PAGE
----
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CDC mistakenly removes San Diego’s first positive coronavirus case from hospital

San Diego Union Tribune logo San Diego Union Tribune 2/11/2020 By Paul Sisson, The San Diego Union-Tribune

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A botched test result from the U.S. Centers for Disease Control and Prevention allowed an evacuee infected with the coronavirus to leave a San Diego hospital Sunday after initially being told by the CDC that they were in the clear.

The situation is detailed in a brief statement released by UC San Diego Health Monday evening, which says that all four quarantine patients admitted to its isolation units after arriving from China last week were discharged back to quarantine quarters at Marine Corps Air Station Miramar after the CDC shared with caregivers that their coronavirus tests came back negative.

“This morning, CDC officials advised San Diego (County) Public Health that further testing revealed that one of the four patients tested positive for (novel coronavirus),” the UCSD statement said. “The confirmed positive patient was returned to UC San Diego Health for observation and isolation until cleared by the CDC for release.”

The university said that it also has received another patient with possible coronavirus symptoms, bringing the total hospitalized out of Miramar quarantine to eight.

The two patients currently in isolation units at UCSD facilities are said to be “doing well” with “minimal symptoms.”

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Video by CBS News

In an emailed statement Monday night, the university said that the infected evacuee did not meander out of the hospital to make their way back to Miramar: “The patient left UC San Diego Health the same way they arrived, with all precautions taken. The patient was wearing a mask per CDC instruction. The federal marshals transported the patient while wearing protection.”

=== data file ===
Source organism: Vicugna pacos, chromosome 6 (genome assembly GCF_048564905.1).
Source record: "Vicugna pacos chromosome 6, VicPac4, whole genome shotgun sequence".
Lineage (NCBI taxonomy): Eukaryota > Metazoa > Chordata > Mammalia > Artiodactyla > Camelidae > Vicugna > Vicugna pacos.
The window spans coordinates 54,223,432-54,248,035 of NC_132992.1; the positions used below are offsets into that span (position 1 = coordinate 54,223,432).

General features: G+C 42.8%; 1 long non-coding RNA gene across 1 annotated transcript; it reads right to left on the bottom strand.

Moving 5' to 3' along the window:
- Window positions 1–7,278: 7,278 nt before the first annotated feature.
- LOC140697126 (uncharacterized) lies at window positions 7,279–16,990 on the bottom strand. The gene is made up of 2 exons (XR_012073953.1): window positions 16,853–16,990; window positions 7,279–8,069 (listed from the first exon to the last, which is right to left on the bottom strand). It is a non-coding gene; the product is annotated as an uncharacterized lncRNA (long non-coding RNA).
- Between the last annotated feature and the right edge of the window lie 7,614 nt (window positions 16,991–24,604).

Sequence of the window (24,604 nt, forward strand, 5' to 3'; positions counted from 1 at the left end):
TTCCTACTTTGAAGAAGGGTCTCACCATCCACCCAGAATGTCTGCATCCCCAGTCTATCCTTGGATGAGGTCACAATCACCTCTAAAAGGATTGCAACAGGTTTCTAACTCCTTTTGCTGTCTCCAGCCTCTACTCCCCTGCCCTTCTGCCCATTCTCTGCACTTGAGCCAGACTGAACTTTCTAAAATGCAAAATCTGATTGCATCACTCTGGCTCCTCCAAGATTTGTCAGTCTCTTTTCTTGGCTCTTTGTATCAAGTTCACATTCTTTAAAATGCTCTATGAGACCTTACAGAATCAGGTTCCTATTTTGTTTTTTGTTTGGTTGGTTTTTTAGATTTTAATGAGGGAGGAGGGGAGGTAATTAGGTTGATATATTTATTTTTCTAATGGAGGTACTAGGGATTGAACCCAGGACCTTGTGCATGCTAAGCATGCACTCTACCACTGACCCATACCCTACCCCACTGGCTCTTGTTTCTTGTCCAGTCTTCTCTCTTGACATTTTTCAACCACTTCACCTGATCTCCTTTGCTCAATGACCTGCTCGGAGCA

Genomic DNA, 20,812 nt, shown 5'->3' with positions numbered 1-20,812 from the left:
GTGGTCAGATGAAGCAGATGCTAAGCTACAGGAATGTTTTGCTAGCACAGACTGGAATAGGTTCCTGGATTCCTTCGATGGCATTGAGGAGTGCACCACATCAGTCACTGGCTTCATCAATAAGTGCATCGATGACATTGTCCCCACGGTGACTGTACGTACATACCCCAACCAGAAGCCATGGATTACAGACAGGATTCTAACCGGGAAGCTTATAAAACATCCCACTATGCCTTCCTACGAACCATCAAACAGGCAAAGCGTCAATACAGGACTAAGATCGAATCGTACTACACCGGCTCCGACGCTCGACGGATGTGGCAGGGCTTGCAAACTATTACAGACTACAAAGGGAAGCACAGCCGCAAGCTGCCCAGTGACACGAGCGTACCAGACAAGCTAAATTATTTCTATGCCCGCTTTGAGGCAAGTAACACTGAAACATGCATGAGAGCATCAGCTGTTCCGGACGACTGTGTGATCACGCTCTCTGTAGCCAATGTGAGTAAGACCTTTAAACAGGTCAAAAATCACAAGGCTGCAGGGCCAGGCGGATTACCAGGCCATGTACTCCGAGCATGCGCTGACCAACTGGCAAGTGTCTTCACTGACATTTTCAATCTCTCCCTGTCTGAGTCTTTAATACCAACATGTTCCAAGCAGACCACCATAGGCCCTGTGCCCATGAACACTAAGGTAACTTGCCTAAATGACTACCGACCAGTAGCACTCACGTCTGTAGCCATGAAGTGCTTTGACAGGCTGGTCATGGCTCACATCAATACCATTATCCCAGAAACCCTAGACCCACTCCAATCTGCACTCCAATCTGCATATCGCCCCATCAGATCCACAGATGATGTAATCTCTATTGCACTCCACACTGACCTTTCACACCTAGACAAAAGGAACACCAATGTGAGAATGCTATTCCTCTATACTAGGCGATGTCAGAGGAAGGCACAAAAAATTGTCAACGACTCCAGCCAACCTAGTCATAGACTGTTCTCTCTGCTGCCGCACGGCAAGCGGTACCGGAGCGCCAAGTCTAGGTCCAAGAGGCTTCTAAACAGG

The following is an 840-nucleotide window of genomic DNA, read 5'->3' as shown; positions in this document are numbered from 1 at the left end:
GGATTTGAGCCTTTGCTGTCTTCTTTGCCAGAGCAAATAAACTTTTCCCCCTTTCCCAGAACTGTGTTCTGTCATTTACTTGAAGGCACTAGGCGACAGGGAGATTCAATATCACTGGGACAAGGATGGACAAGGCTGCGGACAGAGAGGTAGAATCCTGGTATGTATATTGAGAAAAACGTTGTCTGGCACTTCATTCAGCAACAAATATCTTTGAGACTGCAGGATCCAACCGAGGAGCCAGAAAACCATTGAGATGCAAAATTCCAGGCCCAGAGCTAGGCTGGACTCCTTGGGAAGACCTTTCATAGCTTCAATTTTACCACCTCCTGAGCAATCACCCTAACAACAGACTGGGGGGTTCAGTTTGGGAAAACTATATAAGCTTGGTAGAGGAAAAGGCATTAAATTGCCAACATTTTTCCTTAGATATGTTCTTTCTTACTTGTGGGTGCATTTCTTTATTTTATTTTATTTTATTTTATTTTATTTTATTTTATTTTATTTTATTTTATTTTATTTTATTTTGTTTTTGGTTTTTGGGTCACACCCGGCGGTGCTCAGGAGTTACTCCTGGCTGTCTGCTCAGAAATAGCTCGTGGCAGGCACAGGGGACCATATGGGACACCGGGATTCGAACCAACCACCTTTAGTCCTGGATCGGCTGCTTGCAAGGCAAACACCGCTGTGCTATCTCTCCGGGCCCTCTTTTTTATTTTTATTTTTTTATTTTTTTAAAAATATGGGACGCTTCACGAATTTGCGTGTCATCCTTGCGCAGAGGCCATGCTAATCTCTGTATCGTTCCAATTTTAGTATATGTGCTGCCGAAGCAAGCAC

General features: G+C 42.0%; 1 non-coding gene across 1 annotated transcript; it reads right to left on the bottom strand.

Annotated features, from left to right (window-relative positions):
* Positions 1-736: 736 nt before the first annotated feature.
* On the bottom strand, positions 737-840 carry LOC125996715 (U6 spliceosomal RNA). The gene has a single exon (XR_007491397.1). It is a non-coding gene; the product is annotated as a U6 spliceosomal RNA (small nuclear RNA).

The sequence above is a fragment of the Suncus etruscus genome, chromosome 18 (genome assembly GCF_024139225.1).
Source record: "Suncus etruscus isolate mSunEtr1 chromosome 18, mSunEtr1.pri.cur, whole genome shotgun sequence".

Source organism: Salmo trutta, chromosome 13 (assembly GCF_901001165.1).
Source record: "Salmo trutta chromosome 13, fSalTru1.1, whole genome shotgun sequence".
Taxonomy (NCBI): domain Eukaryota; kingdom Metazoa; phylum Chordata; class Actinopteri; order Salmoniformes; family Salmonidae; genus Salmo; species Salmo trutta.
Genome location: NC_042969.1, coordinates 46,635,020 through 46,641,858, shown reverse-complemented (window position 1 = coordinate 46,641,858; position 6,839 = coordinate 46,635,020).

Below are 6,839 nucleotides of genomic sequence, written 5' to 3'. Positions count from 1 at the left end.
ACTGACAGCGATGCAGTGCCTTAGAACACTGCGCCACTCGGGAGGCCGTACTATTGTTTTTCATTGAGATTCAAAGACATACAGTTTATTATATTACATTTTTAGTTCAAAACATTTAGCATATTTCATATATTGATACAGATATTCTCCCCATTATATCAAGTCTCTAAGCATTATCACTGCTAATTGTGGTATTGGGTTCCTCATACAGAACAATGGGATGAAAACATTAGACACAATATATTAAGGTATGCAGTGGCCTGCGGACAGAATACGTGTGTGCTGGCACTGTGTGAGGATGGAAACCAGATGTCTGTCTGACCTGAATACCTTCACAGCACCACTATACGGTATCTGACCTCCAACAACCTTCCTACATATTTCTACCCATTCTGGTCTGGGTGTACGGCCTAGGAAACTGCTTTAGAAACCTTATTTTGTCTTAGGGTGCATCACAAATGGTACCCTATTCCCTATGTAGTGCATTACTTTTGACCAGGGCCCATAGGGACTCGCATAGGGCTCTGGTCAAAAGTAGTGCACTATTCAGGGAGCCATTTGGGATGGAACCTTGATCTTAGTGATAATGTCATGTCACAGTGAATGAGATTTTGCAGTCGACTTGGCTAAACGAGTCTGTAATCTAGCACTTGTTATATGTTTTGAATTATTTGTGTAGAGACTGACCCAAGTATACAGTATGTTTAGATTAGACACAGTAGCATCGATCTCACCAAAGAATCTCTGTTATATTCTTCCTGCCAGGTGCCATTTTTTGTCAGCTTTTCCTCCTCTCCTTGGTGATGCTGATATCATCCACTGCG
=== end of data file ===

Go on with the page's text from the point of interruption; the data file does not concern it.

It was not clear exactly how long the patient was present at the base before officials realized that their negative test result was actually positive. The university’s statement indicates that they were discharged from the hospital Sunday and returned on Monday, but specific times of day were not specified.

Whenever a person is found to have a serious communicable disease, be it tuberculosis, measles or novel coronavirus, local public health departments are charged with curtailing potential spread from person to person by quickly identifying who they came into contact with. Often close contacts are isolated until testing confirms they are not infected.

Generally, the county health department handles all such “contact tracing” investigations following regulations and best practices codified by the CDC. In an email Monday night, Craig Sturak, a spokesman for the county health department, said that local officials have no jurisdiction on Miramar or any other military base, so the CDC would handle all contact tracing at Miramar.

“The role of the local public health department is to investigate and monitor any prehospital or hospital staff who may care for this patient, which is a very limited number of individuals who have followed (or will follow) CDC recommended personal protective guidelines. So, while we are working closely with federal partners and the local hospitals, the CDC has been and continues to be the lead agency in this situation.”

It was not clear Monday night whether local public health investigators had visited the hosptial and interviewed possible close contacts or audited the use of personal protective gear by those who were in close proximity to the patient after he or she learned of the initial negative test result.

A total of 232 American citizens and their family members are currently serving 14-day government-mandated quarantines after arriving on base last week. They are staying at two cordoned-off buildings, a small hotel and a single-room occupancy quarters for officers, and have no contact with base personnel.

As of Monday, the World Health Organization reported 909 deaths were the result of novel coronavirus infection in China, with an additional death reported outside the country that is at the epicenter of the outbreak that has now infected more than 40,000 people worldwide. In the United States, the CDC reported a dozen cases Monday, but that number does not appear to include the new case in San Diego. As of Feb. 2, the California Department of Public Health has confirmed a total of six cases in the state: two in Santa Clara County, two in San Benito County, one in Los Angeles County and one in Orange County.

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©2020 The San Diego Union-Tribune

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